The Signal Hill City Council voted unanimously last week to stay with the “status quo” and allow future city councilmembers and elected city officials to reap medical coverage and retiree health benefits.
The motion passed during the Council meeting on July 16, after city staff proposed an ordinance last year to exclude future councilmembers and elected city officials from receiving medical benefits while in office and from enrolling in CalPERS (California Public Employees’ Retirement System).
The ordinance was initially proposed as a way to save the City money and put a dent in rising employee costs.
According to city staff, based on current costs, future savings would have been as much as $11,600 per year, per new councilmember (for medical and dental coverage) and as much as $10,620 per year for every new councilmember eligible for CalPERS benefits.
The ordinance would not have affected current councilmembers who already receive medical benefits and have already opted into the CalPERS program. City staff said councilmembers are only eligible for retiree health benefits if they serve for at least five years.
The results of a study presented by Deputy City Manager Charlie Honeycutt during last week’s meeting concluded that only two cities (Seal Beach and Downey) out of 13 surveyed cities surrounding Signal Hill don’t provide their elected city officials with pension plans. The two cities, along with La Palma, also don’t provide elected city officials with medical benefits.
Signal Hill City Treasurer Emerson Fersch said he was unable to attend the Nov. 20 meeting in which the initial ordinance was proposed, but he added that he believes providing elected city officials with medical benefits even though they are no longer in office raises ethical questions.
“I just personally think that, for me, there’s an ethical issue with that, and, this is just my opinion, but once the service ends, the liability should end,” he said. “I think, generally, these positions aren’t meant to be a primary source of one’s financial security. Quite honestly, anybody who comes here seeking that probably isn’t a person who should be making decisions on how to spend millions of dollars on taxpayer’s money in the first place.”
Fersch suggested merely bumping up councilmember stipends, such as in Seal Beach, which he said is the “closest in size to Signal Hill in the area.” He proposed increasing stipends up to $1,000 a month, which Fersch said would be able to cover any health-insurance premiums. “To me, that would make more sense,” he said.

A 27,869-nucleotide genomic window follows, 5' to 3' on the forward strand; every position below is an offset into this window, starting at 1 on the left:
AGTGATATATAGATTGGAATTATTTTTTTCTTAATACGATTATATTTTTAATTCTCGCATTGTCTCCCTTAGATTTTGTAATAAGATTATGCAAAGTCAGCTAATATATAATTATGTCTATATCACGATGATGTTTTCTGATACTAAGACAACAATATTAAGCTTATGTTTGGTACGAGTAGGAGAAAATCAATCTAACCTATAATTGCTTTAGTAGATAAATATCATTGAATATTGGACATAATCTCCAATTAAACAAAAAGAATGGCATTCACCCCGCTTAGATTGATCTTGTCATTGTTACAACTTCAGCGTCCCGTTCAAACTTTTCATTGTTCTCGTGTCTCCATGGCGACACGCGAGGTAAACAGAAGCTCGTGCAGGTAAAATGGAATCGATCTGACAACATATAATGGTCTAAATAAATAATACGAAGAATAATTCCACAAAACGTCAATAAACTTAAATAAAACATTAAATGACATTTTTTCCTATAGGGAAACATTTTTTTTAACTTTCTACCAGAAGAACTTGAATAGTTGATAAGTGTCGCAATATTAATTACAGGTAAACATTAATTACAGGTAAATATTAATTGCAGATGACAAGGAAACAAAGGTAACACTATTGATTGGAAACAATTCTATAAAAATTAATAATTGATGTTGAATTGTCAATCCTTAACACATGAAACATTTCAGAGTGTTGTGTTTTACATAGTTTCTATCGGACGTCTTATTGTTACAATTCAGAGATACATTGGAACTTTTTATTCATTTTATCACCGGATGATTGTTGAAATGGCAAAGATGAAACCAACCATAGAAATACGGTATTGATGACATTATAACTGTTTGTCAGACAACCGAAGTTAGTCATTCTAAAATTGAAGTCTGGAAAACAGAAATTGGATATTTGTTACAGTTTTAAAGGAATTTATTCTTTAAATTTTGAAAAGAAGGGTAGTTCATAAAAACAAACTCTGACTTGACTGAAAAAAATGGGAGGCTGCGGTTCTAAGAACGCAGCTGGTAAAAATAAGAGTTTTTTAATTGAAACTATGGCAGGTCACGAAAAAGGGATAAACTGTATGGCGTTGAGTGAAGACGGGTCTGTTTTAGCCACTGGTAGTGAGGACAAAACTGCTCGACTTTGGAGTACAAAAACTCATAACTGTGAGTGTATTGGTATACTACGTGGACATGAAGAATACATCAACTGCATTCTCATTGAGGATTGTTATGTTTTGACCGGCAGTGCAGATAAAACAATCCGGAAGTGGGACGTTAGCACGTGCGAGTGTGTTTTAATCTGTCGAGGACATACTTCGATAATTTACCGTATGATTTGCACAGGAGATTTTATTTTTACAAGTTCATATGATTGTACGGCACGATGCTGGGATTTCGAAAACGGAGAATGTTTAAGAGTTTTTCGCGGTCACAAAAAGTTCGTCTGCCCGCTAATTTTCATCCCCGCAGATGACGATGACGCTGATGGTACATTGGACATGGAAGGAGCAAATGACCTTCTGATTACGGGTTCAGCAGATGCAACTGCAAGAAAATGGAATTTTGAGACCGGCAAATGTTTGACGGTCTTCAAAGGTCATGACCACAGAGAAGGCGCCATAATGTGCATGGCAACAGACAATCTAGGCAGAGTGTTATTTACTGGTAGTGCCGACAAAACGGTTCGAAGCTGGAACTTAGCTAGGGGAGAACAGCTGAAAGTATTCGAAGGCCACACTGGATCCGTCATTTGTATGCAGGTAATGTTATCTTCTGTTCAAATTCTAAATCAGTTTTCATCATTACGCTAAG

City Attorney David Aleshire said such a proposal would require a change to the City Charter and would need majority voter approval in an election. The Council, however, gave no support to the proposal.
Vice Mayor Ed Wilson objected to Fersch’s comments, adding that the practice of providing councilmembers and elected city officials with retirement benefits is commonplace in California and in many other states. Wilson said continuing benefits for councilmembers might be perceived as unethical if the City were running a deficit, but he said that is not the case.
“I think this is a policy issue; I do not think it’s unethical in any sense of the matter,” Wilson said. “I think in our case it may be symbolic. If you want to do something symbolic, that’s one thing, but to claim it to be unethical is not, in my opinion, an appropriate statement.”
At the time the ordinance was proposed last year, the Signal Tribune reported that the recommendation to eliminate benefits for future councilmembers and elected city officials had the support of at least two councilmembers– Mayor Michael Noll and former Councilmember Ellen Ward, who was already on another retirement plan after retiring from the City of Santa Ana.
Wilson had indicated that taking away benefits for future elected city officials may discourage “good people to run” for office and would require a councilmember to be independently wealthy.
During last week’s Council meeting, Councilmember Tina Hansen agreed with Wilson, adding that she has been on-call 24 hours a day throughout her nearly 20-year career on the Council. “This is a job, and I believe that, as an employee in this job, I have a right to compensation, and this is how our City has chosen to give it,” she said.
Councilmember Larry Forester noted that he has been off the City’s medical-benefits plan for the past 15 years because he receives Social Security disability benefits. Forester added, however, that he sees, “no reason to change it for future councilmembers.”
City staff concluded that retirement plans offered by most local cities are “equal to or more generous than” plans offered by Signal Hill. In addition, five of the 11 cities that offer pension plans in the area require an employee contribution.
Currently, Signal Hill requires its employees to contribute four percent to six percent of their salaries toward their pension costs, depending on when they were hired or took office, according to a city staff report.
As for health benefits, the amount most local cities contribute to medical premiums ranges from approximately $600 per month to nearly $2,600 per month, city staff said. Signal Hill provides up to $900 per month for medical benefits.
The survey also concluded that, on a statewide basis, 31 of 42 cities in California that responded to the City’s survey indicated that they provide pension programs to their councilmembers, while 33 surveyed cities provide medical benefits.
City staff noted that newly elected councilmembers and city officials have a right to opt out of the CalPERS plan but, once a councilmember is enrolled in CalPERS, the councilmember must remain enrolled.